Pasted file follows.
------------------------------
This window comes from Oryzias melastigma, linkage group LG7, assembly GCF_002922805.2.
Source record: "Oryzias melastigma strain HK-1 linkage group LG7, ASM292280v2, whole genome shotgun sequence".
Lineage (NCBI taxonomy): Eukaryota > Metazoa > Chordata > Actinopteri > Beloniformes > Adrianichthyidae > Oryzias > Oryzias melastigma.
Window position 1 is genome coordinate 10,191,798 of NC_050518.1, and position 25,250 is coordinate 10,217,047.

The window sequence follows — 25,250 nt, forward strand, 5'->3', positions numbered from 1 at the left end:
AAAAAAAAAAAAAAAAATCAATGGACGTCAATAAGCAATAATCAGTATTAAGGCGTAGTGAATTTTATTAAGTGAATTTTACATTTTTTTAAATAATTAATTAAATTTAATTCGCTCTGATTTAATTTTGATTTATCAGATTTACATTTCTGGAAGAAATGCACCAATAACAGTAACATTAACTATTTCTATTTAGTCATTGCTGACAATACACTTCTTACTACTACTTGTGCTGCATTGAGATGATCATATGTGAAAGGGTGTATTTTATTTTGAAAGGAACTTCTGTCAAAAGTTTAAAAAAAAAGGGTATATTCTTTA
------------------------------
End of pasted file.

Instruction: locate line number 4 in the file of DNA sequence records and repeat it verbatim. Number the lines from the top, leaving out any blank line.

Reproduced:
Window position 1 is genome coordinate 10,191,798 of NC_050518.1, and position 25,250 is coordinate 10,217,047.